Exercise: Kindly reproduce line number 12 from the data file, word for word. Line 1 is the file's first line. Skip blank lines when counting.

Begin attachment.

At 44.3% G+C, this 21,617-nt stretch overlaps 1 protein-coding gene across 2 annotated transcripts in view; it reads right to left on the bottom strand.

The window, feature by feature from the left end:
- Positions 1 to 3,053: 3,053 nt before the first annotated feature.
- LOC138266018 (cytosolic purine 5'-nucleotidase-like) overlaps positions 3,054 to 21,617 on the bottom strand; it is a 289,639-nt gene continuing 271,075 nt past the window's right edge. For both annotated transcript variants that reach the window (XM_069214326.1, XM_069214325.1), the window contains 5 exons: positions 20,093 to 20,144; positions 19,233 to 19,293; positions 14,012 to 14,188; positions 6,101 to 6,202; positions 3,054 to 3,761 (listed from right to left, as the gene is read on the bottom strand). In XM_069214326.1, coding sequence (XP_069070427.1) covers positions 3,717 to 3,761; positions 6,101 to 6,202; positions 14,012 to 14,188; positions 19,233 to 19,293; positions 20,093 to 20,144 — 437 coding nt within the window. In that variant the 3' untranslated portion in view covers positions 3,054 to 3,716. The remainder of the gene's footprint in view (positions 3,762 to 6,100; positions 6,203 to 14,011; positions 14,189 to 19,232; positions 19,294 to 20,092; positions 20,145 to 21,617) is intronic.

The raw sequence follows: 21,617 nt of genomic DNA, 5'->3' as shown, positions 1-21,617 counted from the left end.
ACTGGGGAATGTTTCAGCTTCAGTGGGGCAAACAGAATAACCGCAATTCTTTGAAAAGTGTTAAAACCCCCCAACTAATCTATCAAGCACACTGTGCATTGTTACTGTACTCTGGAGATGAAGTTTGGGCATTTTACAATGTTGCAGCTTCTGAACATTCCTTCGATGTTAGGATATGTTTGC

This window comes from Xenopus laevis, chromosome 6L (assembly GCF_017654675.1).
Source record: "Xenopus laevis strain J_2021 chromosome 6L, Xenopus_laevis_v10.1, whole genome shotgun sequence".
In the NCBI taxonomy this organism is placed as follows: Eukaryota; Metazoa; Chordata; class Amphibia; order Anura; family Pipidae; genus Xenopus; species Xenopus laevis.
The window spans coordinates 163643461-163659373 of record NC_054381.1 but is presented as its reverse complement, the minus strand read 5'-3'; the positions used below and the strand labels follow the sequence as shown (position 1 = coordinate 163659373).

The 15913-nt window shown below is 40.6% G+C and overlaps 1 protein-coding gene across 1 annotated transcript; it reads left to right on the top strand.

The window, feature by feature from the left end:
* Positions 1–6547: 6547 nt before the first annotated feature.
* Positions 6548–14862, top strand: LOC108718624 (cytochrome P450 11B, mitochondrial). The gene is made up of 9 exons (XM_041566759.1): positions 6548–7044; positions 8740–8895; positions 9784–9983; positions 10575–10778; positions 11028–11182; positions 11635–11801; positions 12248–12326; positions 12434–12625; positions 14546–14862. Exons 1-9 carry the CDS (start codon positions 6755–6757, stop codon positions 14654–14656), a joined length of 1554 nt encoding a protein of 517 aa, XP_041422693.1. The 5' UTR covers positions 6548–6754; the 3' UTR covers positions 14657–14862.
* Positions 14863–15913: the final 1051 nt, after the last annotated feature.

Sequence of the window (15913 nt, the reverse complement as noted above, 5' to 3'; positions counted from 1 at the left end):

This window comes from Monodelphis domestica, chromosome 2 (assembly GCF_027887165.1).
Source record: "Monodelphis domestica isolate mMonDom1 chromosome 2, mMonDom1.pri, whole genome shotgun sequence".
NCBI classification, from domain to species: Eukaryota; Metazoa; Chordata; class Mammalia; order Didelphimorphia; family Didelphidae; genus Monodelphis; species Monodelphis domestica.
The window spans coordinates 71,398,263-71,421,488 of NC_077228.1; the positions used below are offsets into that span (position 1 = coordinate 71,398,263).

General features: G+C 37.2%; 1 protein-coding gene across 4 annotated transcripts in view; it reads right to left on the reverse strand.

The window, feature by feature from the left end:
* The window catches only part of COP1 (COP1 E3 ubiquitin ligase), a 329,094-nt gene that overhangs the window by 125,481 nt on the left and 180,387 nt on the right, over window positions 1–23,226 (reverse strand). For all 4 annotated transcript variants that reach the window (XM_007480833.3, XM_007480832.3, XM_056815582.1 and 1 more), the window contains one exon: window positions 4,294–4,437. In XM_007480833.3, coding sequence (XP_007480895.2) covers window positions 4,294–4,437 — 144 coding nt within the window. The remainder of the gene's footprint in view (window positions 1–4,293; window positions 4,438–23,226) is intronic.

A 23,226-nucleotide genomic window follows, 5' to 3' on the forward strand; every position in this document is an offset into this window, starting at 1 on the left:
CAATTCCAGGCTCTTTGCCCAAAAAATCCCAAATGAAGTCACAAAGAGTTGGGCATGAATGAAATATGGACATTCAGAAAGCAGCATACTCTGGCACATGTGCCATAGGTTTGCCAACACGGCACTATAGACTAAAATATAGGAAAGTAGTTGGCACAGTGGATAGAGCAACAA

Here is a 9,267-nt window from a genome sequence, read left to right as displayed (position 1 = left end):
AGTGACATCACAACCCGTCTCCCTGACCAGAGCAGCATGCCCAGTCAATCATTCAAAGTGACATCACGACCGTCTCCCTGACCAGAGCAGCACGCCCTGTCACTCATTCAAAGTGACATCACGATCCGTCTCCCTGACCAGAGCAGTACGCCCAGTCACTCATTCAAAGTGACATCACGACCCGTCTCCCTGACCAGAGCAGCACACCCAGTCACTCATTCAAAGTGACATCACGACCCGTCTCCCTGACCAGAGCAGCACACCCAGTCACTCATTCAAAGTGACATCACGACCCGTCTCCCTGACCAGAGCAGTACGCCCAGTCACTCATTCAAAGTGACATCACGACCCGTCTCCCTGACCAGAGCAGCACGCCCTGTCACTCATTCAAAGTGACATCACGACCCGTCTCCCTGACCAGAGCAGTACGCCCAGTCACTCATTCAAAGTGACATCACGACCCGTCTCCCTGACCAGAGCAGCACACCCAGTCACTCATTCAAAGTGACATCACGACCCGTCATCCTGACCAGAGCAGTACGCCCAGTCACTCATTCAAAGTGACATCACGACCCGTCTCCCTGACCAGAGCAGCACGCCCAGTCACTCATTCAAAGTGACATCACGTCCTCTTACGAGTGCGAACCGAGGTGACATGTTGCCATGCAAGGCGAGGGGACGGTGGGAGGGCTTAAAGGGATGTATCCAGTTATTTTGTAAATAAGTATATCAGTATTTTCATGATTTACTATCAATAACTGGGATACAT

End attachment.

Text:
The window, feature by feature from the left end: